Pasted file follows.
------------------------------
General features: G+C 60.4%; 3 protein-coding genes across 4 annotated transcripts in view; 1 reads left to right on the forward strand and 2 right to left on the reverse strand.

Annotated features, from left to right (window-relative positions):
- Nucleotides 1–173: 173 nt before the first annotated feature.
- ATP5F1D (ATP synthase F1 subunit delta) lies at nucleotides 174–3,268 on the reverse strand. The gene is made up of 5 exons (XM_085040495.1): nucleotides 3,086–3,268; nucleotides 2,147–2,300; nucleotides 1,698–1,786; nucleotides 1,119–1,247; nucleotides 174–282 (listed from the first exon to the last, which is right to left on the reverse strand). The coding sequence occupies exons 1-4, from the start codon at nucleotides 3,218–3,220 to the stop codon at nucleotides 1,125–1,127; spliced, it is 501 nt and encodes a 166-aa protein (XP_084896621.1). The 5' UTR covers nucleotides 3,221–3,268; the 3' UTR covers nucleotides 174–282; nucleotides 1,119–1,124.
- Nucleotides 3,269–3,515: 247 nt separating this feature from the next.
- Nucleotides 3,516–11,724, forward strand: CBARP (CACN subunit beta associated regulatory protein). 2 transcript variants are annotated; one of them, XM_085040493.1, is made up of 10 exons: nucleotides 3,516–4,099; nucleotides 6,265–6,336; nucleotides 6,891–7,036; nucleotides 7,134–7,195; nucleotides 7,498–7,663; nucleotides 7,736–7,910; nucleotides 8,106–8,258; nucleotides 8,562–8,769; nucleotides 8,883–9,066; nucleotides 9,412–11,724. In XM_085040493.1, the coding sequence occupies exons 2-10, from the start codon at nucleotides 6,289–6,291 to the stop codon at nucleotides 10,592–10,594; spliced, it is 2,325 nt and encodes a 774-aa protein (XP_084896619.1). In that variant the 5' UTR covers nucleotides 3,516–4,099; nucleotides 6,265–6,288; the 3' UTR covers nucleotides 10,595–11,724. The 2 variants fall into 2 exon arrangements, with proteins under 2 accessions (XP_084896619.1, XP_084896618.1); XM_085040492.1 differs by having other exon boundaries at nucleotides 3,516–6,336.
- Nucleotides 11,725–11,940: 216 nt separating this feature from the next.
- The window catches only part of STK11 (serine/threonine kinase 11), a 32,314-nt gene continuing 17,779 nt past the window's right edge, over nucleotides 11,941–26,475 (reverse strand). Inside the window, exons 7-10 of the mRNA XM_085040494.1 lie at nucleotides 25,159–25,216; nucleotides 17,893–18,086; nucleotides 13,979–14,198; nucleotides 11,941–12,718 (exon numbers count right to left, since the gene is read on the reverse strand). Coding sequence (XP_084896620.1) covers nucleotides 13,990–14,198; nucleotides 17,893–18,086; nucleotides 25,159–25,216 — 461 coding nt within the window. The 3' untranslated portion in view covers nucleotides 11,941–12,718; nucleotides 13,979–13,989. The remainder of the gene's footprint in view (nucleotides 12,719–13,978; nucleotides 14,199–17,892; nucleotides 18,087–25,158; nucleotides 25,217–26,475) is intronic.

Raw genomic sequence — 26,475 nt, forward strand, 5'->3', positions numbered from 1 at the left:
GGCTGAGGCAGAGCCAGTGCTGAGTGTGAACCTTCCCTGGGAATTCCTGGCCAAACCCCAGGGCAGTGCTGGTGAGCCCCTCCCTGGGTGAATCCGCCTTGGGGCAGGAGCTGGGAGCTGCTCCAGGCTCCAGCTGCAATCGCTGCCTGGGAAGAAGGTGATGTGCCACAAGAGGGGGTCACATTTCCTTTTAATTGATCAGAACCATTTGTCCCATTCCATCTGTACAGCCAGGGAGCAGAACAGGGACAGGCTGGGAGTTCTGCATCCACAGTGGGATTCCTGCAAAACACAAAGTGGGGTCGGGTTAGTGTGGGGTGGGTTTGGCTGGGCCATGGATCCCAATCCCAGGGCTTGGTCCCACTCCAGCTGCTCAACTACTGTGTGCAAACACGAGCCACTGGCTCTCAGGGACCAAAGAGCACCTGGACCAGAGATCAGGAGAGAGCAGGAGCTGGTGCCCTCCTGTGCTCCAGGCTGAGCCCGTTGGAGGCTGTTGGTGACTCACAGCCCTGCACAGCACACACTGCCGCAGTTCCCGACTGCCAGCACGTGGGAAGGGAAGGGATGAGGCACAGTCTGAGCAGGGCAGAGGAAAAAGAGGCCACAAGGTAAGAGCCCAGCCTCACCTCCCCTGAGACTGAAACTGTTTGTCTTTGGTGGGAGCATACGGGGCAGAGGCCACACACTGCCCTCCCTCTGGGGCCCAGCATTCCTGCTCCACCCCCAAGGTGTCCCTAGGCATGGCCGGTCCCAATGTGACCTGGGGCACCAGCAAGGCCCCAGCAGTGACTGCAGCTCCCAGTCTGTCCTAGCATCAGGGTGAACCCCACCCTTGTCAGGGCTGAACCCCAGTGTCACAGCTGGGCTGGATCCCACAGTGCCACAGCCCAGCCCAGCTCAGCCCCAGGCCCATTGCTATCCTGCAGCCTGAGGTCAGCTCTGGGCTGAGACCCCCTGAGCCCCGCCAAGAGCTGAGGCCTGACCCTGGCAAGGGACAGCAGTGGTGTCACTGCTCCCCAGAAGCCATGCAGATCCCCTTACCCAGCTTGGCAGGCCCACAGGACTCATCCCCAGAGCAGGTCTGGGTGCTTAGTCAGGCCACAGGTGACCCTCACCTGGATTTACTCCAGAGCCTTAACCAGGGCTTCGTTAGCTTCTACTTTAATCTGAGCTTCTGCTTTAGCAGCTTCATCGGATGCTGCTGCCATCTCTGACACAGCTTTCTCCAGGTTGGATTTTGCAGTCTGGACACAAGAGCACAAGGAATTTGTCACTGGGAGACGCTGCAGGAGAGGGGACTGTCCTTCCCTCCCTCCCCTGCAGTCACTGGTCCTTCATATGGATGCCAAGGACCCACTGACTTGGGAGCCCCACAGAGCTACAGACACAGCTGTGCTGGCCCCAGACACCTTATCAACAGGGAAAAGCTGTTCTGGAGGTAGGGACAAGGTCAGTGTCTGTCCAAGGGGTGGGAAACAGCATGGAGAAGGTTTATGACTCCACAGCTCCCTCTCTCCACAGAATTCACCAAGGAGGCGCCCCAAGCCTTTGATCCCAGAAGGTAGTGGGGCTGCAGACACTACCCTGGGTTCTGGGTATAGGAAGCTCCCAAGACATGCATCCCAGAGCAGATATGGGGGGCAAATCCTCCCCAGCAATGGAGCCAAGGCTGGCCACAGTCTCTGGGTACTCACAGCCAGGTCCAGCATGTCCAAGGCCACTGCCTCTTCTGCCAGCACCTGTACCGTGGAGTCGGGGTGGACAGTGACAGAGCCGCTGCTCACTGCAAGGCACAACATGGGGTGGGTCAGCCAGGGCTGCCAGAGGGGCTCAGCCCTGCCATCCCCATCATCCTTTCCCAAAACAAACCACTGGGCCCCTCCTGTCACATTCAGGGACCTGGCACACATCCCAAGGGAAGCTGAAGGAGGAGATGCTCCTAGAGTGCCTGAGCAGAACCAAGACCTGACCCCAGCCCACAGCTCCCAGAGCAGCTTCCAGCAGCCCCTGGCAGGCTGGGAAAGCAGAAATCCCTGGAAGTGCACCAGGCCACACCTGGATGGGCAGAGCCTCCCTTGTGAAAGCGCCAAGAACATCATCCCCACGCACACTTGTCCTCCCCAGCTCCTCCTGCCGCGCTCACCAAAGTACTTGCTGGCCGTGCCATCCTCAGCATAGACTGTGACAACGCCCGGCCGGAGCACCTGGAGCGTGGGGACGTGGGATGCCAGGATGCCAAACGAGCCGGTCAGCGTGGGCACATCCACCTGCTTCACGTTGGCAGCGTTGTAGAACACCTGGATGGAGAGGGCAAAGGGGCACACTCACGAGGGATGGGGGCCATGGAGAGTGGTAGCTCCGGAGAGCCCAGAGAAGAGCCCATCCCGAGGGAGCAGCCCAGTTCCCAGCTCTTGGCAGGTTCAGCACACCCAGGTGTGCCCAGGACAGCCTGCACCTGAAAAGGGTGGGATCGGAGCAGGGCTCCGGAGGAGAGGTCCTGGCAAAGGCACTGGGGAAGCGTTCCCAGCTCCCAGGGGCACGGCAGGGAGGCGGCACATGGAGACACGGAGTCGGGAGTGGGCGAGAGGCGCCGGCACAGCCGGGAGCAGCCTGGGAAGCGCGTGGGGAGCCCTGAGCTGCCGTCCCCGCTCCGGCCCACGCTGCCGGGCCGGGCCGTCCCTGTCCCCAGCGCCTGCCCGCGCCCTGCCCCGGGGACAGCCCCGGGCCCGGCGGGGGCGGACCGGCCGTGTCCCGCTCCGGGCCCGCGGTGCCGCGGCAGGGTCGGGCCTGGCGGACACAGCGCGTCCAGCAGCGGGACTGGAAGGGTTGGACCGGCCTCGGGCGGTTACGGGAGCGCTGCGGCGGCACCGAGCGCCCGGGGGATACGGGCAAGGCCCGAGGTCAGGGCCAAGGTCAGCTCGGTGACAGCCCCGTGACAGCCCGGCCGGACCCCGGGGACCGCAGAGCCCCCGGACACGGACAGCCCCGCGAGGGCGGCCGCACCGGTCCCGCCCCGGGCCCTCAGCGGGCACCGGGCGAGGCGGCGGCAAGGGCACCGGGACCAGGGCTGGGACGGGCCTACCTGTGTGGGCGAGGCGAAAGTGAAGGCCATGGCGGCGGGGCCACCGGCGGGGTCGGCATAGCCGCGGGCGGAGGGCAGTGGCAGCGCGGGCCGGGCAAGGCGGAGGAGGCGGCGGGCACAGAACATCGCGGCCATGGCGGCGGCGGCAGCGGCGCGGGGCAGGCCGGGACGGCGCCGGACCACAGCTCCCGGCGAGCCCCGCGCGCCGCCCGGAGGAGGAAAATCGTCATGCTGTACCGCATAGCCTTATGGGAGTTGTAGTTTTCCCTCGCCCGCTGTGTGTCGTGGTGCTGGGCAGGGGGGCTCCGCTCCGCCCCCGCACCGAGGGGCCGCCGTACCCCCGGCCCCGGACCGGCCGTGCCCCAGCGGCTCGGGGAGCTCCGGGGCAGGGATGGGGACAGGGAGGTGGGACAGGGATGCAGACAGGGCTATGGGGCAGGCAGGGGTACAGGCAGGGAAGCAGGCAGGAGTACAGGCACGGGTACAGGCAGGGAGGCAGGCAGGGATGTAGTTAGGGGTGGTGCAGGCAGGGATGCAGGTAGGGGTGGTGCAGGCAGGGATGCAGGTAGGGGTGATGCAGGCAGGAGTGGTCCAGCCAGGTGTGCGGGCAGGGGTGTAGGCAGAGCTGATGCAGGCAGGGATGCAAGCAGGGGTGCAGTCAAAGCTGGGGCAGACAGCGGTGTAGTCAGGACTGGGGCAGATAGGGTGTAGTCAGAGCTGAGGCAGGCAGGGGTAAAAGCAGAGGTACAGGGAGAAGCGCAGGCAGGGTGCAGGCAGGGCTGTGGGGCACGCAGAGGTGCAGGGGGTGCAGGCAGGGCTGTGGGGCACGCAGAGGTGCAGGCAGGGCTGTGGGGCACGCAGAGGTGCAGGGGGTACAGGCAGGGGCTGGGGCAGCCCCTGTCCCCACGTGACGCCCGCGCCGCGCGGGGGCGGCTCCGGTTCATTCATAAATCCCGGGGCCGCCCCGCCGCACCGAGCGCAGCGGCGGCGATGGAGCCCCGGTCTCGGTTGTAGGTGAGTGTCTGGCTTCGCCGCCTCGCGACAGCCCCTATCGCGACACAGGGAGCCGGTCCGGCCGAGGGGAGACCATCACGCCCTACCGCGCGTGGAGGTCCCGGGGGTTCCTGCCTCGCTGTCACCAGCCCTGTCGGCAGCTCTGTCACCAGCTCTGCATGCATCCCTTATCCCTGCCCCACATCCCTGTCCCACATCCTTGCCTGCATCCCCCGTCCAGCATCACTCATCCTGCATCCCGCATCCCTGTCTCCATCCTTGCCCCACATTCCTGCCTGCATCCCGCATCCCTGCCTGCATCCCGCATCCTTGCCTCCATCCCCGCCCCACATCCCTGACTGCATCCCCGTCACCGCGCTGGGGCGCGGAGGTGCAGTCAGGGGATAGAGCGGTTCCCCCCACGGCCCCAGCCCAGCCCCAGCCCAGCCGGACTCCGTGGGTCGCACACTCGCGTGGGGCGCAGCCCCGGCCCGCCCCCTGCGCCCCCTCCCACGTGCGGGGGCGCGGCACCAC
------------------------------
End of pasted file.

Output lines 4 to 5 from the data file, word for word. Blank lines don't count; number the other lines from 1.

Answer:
- ATP5F1D (ATP synthase F1 subunit delta) lies at nucleotides 174–3,268 on the reverse strand. The gene is made up of 5 exons (XM_085040495.1): nucleotides 3,086–3,268; nucleotides 2,147–2,300; nucleotides 1,698–1,786; nucleotides 1,119–1,247; nucleotides 174–282 (listed from the first exon to the last, which is right to left on the reverse strand). The coding sequence occupies exons 1-4, from the start codon at nucleotides 3,218–3,220 to the stop codon at nucleotides 1,125–1,127; spliced, it is 501 nt and encodes a 166-aa protein (XP_084896621.1). The 5' UTR covers nucleotides 3,221–3,268; the 3' UTR covers nucleotides 174–282; nucleotides 1,119–1,124.
- Nucleotides 3,269–3,515: 247 nt separating this feature from the next.